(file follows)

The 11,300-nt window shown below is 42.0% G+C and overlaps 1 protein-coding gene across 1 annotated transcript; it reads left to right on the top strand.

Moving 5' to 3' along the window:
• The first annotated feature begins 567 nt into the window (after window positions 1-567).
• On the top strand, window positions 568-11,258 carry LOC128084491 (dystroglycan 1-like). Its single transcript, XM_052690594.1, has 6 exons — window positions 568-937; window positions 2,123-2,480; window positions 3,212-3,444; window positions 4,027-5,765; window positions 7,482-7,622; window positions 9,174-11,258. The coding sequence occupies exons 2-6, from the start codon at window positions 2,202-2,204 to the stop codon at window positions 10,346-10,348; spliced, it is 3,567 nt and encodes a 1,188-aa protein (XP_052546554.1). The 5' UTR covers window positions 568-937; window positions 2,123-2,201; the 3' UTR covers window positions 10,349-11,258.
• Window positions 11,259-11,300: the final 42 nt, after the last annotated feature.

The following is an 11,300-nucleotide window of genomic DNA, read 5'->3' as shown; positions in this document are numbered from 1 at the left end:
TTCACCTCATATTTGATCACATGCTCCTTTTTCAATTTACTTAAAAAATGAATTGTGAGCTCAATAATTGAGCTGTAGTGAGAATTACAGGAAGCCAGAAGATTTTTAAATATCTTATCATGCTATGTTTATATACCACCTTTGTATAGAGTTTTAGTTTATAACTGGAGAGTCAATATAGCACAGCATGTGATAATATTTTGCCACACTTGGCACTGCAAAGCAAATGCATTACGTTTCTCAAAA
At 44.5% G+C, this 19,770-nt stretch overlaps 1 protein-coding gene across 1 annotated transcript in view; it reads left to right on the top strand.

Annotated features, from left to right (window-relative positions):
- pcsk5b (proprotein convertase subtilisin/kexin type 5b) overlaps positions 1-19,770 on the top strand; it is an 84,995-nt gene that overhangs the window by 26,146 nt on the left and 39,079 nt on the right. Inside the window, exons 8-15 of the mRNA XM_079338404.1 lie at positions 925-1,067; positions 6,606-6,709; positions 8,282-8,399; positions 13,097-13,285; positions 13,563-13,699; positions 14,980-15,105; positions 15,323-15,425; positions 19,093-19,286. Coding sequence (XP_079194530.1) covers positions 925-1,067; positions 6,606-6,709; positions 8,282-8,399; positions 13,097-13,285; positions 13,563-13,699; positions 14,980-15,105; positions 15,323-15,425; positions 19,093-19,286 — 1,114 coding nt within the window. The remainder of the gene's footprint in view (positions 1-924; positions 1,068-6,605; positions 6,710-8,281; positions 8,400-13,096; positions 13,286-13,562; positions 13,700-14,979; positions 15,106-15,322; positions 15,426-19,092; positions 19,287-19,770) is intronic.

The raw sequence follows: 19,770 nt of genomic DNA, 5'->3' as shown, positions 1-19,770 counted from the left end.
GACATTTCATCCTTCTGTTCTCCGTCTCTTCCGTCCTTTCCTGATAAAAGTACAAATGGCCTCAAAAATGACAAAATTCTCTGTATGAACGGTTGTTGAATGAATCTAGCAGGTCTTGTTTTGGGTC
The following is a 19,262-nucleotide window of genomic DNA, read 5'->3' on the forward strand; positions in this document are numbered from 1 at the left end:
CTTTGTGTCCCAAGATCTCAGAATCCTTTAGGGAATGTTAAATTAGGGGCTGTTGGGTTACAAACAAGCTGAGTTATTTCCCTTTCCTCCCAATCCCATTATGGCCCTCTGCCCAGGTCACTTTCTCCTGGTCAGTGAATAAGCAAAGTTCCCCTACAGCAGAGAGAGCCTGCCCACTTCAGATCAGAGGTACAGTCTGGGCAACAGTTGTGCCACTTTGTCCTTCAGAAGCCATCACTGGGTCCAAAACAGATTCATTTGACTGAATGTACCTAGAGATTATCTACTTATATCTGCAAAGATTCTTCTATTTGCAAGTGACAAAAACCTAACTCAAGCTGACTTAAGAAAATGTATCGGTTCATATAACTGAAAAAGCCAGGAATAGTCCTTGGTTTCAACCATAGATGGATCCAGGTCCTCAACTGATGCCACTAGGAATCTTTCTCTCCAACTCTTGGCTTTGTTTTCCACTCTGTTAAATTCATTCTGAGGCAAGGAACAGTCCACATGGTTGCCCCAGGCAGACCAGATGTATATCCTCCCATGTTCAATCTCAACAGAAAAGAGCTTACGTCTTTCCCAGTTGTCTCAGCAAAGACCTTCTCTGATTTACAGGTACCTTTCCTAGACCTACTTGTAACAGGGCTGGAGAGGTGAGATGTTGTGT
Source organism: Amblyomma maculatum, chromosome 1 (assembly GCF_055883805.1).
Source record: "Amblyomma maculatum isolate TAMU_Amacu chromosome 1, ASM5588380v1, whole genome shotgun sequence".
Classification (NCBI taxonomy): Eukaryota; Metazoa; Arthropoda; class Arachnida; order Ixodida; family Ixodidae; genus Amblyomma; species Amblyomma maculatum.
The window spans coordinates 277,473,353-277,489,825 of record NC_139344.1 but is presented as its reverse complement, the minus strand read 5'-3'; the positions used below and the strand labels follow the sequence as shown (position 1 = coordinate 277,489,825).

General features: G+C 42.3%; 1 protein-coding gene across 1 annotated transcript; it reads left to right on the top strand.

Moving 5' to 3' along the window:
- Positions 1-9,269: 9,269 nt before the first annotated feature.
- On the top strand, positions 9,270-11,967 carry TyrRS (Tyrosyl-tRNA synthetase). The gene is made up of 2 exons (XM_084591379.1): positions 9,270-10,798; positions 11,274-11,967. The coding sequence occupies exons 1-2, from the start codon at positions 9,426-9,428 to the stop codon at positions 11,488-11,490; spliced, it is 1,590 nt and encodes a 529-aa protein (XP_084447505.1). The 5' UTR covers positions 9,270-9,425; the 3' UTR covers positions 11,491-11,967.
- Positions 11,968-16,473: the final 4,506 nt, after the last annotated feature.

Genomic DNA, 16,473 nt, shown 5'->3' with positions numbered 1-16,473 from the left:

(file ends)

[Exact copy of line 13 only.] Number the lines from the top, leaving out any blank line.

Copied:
The following is a 19,262-nucleotide window of genomic DNA, read 5'->3' on the forward strand; positions in this document are numbered from 1 at the left end: